Back then, more people tended to encounter strange supernatural appearances than they do now, or, at least, they tended to report them more often, so Actaeon figured he might be on to something interesting. He crouched down among the bushes, and crept closer. Diana came walking out of the cave dressed quite attractively in her birthday suit. It seems she had had a hard day, and had decided that a quick bubble bath would be nice. Not expecting company, she was air drying.
Actaeon was in luck. There, right in front of his eyes, was a naked lady. More accurately, a naked goddess.
Now gentlemen, you and I are men of the world, and, while we know that this does, on occasion, happen, we also know that it never happens quite so often that we get used to it. Actaeon figured he was really in luck. But this wasn't just a metaphorical goddess, this was a Goddess with a capital "G," a certified, grade "A," card carrying member of the Mt. Olympus Club (dues paid in full). And dealing with Goddesses can be a little trying for plain old mortals. Actaeon crouched down even deeper into the shrubbery, and squatted there, watching. Quivering in fear, but watching none the less.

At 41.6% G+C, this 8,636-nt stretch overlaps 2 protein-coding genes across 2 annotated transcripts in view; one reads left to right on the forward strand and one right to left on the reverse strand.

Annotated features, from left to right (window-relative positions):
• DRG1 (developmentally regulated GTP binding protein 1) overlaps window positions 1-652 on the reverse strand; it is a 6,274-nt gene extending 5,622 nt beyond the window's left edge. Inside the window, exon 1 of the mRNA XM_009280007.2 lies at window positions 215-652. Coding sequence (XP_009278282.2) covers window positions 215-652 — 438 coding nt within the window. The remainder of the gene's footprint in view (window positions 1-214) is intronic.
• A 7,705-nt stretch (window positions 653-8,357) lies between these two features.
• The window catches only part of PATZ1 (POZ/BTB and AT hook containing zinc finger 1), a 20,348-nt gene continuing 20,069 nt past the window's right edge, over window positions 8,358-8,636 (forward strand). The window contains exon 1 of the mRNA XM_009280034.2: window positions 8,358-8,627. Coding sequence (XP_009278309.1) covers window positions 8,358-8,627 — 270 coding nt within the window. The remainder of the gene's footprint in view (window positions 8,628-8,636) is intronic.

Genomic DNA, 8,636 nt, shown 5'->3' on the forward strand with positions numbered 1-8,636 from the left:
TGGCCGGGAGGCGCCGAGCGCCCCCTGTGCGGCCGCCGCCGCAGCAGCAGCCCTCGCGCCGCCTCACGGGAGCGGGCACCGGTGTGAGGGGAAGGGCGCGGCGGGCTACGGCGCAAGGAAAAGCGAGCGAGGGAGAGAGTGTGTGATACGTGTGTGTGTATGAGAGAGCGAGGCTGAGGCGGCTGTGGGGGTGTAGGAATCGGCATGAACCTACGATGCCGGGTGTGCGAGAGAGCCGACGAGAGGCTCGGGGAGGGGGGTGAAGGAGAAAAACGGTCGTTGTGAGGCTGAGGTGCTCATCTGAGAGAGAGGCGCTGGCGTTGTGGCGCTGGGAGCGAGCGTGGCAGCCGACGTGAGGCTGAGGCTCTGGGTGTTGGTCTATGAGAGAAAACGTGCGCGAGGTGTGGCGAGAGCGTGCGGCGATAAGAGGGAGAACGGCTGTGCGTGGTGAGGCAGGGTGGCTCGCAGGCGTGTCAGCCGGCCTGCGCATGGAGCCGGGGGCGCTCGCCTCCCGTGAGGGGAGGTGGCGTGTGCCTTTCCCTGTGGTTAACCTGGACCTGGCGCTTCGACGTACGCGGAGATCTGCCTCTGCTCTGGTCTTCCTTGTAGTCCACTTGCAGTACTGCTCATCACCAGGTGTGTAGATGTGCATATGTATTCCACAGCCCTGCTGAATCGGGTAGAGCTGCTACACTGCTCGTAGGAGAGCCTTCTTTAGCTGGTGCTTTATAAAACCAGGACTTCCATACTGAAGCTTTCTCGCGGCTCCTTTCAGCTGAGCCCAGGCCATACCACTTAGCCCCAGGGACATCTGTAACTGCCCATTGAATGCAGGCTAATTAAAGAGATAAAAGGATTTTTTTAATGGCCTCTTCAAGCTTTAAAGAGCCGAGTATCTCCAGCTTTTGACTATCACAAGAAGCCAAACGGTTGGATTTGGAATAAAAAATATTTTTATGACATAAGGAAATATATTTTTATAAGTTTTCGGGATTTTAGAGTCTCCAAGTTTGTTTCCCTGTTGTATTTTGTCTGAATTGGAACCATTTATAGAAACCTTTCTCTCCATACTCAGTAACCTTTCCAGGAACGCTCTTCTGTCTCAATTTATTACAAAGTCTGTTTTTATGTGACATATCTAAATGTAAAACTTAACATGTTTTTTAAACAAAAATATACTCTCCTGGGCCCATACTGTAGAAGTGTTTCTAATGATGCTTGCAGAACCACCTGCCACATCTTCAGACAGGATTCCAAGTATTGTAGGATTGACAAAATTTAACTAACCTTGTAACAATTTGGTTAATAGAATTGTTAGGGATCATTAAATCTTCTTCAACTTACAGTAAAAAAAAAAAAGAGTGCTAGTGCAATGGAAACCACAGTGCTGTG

Unfortunately, one of the truisms in life that we all have to deal with sooner or later is that it is difficult to pull the wool over the eyes of deities for very long, and Diana, all too quickly, spotted Actaeon writhing in the dirt.
Man, did she get ticked!
So ticked, in fact, that her eyes blazed with their own inner fire and she turned our poor cowering quasi-hero into a stag. It is a rare event when a virgin can put horns on a guy and still be a virgin afterward, but she managed it all right.
Actaeon may have been a bit of a coward, but he wasn't stupid, and he figured it was about time he hightailed it out of there. Being now a buck, hightailing it out of there was one of his newly acquired job skills which, theoretically at least, should help in making up for having hooves for hands, and I'm sure it would have come out fine (one can get used to browsing on cedar branches, I suppose), except that his well trained hunting dogs were sleeping restlessly near by, their little paws flapping limpidly as they relived the day's excitement in their dreams.